If use a pesticide to rid the bidweed/morning glory around my roses, will the roses, flox and peonies survive? I can’t remember having to use a pesticide, but I’ve fallen behind in cleaning up the garden. I could get help, as an option, but there is some satisfaction, despite the little I can do as I wait for surgery. If I paid for help, the yard might turn into a putting green on artificial turf. I can stretch out my activities for a couple of months for the small area of 400 square feet. Getting fatigued is a good remedy for insomnia too, since I do the cleanup at night. I just wish the absent neighbour would do a hard prune of their invasive tree more often since it takes 20% of my gardening time to wrestle with their unattended tree.The only consolation is my temperamental string trimmer is more co-operative this year.
There are two species of bindweed – hedge bindweed (Convolvulus sepium L.) and field bindweed (Convolvulus arvensis L.). They are very similar in appearance and growth habit and they are very difficult to get rid of. I have copied the following paragraph from an article on the Ontario Ministry of Agriculture website. It makes depressing reading:
As soon as bindweed is established in a new area, an infestation can spread locally by roots and rhizomes. After the first growing season, the roots of a single plant may cover an area 3 m in diameter and produce up to 25 daughter plants. Roots of older plants may occupy an area 6 m in diameter and several metres in depth if soil is quite permeable. The roots possess interior buds that can develop into either shoots or roots or remain dormant. Rhizomes and attached lateral roots can survive if severed from the primary root, and roots that are fragmented by cultivation will regenerate new plants from those portions containing buds. The extensive root network stores a large quantity of carbohydrates which provide the energy for the regrowth of shoots and roots from root buds even several years after continuous removal of top growth. Even 3-week-old seedlings are able to regenerate from the root if the top is removed.
University of California Agriculture and Natural Resources gives a few more details. Details about growth habit are important as they let you know what you are up against.
Roots capable of budding are found as deep as 14 ft. Fragments of vertical roots and rhizomes as short as 2 inches can form new plants. Lateral roots serve another important function. About 15-30 inches from the parent plant, a lateral often turns downwards, becoming a secondary vertical root, and sends out both roots and shoots from the turning point. Round, smooth 1/4 inch capsules have 1-4 seeds. Seed that is 60 years old is viable.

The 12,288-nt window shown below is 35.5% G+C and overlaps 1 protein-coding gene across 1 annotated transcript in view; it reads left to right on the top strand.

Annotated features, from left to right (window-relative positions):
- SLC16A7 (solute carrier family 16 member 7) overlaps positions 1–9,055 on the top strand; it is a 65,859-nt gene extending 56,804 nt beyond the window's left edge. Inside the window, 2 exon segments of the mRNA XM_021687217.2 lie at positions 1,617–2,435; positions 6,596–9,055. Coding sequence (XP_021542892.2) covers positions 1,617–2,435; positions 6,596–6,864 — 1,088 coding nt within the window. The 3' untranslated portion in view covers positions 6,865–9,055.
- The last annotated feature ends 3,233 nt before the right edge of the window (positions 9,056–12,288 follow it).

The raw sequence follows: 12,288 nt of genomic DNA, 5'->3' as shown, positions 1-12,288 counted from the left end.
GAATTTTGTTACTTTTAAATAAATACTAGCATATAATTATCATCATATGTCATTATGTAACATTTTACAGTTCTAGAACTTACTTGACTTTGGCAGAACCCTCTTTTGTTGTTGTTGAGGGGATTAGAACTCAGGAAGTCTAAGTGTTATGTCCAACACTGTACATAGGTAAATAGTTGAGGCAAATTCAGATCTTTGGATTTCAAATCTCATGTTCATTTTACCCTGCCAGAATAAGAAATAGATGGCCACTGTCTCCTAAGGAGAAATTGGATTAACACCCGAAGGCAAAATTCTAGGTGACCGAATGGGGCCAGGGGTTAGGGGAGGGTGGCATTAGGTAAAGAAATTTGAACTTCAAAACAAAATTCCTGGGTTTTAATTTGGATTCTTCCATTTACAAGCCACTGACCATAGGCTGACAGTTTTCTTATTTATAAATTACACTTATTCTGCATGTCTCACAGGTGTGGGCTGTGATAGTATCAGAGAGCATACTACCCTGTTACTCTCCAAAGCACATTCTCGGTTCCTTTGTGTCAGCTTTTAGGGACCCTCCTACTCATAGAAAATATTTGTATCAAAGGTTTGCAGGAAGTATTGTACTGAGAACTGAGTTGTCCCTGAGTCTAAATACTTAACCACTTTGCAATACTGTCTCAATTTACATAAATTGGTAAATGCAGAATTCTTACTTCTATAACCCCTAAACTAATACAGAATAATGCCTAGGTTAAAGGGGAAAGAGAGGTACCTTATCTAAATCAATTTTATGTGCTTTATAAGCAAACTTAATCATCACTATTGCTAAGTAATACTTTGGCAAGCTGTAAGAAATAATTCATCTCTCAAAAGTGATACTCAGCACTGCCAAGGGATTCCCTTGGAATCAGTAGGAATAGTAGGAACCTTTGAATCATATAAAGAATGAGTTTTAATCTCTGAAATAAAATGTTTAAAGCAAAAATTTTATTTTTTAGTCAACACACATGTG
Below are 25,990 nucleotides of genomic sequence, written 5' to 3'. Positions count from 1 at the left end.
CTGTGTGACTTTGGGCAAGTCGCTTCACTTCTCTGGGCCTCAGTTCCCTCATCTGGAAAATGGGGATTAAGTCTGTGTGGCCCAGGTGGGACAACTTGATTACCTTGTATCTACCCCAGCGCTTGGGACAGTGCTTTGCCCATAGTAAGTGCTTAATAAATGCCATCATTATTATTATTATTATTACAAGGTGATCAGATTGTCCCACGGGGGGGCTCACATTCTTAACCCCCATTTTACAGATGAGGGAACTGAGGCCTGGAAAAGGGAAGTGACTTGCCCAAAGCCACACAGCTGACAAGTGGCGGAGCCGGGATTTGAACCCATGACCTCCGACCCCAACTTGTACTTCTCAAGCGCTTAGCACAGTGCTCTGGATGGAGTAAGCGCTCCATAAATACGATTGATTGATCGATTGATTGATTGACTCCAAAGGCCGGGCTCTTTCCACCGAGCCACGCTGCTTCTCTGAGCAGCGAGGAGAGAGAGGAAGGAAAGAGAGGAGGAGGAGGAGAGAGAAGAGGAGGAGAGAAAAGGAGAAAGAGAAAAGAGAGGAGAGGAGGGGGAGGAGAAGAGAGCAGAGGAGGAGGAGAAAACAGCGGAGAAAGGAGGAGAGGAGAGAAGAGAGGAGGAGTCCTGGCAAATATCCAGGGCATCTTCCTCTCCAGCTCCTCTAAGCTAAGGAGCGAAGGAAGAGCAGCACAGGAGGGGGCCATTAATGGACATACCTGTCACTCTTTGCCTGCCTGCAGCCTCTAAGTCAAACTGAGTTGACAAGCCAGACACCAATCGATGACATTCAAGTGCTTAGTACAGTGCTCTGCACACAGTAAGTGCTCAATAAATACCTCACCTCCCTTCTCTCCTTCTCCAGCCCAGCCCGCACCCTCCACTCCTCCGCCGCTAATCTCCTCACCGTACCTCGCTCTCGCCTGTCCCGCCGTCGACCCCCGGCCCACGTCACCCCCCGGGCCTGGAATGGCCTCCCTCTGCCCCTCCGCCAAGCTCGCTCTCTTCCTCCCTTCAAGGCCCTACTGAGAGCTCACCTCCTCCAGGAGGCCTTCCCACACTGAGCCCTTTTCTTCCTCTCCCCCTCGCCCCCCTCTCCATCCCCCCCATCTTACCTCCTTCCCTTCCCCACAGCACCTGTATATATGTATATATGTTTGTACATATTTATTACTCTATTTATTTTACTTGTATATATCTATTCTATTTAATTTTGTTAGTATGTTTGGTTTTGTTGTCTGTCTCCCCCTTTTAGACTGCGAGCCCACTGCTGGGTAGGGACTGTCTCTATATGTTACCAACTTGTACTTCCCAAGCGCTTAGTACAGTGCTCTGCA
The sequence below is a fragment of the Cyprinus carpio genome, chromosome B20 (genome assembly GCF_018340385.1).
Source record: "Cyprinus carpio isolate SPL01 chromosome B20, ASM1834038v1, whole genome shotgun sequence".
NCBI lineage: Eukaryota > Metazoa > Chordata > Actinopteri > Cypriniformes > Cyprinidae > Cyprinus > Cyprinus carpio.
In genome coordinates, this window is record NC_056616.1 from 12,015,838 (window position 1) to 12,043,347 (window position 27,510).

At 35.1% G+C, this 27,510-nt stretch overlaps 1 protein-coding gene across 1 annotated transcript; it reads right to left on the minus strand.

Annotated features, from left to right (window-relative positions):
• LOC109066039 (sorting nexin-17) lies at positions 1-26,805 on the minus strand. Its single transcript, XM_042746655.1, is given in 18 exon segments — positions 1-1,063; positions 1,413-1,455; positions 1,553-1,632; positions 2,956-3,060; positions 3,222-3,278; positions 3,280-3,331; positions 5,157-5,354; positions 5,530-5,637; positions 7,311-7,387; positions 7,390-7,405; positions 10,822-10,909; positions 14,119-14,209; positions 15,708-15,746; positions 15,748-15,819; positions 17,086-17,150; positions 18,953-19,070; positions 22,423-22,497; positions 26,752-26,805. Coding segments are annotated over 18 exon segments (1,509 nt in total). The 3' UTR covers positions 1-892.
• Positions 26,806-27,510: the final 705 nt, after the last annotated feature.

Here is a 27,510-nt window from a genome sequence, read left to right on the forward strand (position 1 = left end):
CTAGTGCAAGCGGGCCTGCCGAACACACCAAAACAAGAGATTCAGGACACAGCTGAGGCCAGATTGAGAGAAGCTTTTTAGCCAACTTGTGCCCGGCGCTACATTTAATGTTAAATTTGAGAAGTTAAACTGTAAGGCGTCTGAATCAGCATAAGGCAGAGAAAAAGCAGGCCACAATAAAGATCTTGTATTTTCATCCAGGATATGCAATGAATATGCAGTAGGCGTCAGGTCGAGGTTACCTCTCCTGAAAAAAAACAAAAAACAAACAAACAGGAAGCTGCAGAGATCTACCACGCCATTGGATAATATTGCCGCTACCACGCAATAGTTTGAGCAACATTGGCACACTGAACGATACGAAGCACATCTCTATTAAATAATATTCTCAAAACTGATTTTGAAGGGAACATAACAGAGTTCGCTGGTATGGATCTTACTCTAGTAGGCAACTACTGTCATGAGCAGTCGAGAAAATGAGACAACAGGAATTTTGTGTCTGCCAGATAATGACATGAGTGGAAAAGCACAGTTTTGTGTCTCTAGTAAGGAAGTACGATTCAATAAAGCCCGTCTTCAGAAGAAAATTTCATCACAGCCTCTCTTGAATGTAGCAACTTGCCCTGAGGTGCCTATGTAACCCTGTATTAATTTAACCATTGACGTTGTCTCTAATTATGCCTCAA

The best way to control bindweed is to cut off stems at ground level, then roots will not get carbohydrates from photosynthesis. In this way the roots will gradually starve to death and the plant will die. Also cut off the flowers before they produce seeds. Landscape fabrics such as polypropylene and polyester and other mulches such as black plastic or cardboard have been effective for bindweed control if no light is allowed to reach the soil and the plant. The edges of the fabric must overlap so that the bindweed stems can’t grow between the sheets and into the light. A landscape fabric placed over soil then covered with bark or other plant-derived product (e.g., organic matter) or rock will likely keep field bindweed from emerging. It might take more than 3 years of light exclusion before the bindweed dies. Once landscape fabric or other mulch is removed, new bindweed plants might germinate from seed in the soil.
I can’t recommend the use of herbicides because they are controlled substances for the home gardener. Often roundup (glyphosate) is used in agricultural fields and even that requires correct timing as to growth stage and multiple applications to work. I know someone with a rental property in downtown Toronto. It had japanese knotweed in the backyard and 5 adjacent yards last summer. The method used to control this plant is the same as for bindweed, cut off at ground level and prevent from flowering. Because it was a rental property and she couldn’t rely on her tenants to cut the knotweed regularly, she painted the leaves with roundup; painted not sprayed. There was a mature lilac close by these plants and this year, that lilac is dead. Also japanese knotwood is coming up, although in greatly reduced numbers. Nevertheless, if not repeatedly cut down, the knotweed will return as much as before.